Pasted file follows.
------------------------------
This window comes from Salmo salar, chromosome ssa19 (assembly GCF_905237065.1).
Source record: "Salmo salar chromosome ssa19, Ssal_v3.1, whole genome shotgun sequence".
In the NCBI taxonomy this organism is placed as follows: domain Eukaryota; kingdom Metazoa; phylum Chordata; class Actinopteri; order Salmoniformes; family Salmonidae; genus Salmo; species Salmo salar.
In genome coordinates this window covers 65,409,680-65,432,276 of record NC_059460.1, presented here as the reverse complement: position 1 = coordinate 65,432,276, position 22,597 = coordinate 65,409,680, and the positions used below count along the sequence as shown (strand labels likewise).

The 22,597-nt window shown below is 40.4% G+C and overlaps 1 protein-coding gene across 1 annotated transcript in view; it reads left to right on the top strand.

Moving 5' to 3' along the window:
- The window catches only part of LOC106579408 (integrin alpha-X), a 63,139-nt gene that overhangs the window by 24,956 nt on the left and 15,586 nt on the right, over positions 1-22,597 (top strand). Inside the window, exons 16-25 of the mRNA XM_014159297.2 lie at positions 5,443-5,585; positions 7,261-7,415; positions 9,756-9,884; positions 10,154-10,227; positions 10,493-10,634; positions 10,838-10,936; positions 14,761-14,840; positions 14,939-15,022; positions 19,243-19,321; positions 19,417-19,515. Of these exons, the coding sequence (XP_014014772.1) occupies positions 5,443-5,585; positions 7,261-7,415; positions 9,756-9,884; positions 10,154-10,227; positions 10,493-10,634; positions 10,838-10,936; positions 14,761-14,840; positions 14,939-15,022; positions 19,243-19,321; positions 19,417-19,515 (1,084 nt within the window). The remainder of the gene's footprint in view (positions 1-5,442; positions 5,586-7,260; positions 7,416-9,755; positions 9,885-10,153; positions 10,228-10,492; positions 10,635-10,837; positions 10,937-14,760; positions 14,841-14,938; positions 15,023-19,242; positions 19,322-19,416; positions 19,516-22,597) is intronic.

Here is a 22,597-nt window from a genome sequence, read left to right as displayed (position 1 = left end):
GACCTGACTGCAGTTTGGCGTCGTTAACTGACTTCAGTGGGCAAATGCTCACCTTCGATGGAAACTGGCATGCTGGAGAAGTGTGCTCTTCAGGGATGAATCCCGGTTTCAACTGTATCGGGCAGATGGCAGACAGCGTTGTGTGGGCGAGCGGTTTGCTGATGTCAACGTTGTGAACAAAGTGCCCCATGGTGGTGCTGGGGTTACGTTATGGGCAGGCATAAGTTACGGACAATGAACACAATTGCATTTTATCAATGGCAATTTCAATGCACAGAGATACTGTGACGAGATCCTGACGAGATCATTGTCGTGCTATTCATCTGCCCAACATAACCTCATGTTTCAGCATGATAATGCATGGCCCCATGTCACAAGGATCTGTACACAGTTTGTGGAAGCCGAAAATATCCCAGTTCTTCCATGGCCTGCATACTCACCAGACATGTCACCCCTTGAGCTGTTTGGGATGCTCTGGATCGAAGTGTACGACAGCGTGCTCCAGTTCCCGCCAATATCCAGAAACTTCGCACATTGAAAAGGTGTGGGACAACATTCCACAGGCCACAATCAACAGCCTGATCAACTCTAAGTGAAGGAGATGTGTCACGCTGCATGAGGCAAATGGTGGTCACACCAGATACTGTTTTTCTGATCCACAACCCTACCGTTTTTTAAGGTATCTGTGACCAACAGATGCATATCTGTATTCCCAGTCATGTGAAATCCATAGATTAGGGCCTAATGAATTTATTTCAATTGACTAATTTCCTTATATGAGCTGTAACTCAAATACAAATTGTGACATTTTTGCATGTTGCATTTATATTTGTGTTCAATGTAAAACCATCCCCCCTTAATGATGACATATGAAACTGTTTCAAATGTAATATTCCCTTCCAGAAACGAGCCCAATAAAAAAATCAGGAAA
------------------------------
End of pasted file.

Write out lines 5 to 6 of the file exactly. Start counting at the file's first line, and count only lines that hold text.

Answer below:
The 22,597-nt window shown below is 40.4% G+C and overlaps 1 protein-coding gene across 1 annotated transcript in view; it reads left to right on the top strand.

Moving 5' to 3' along the window: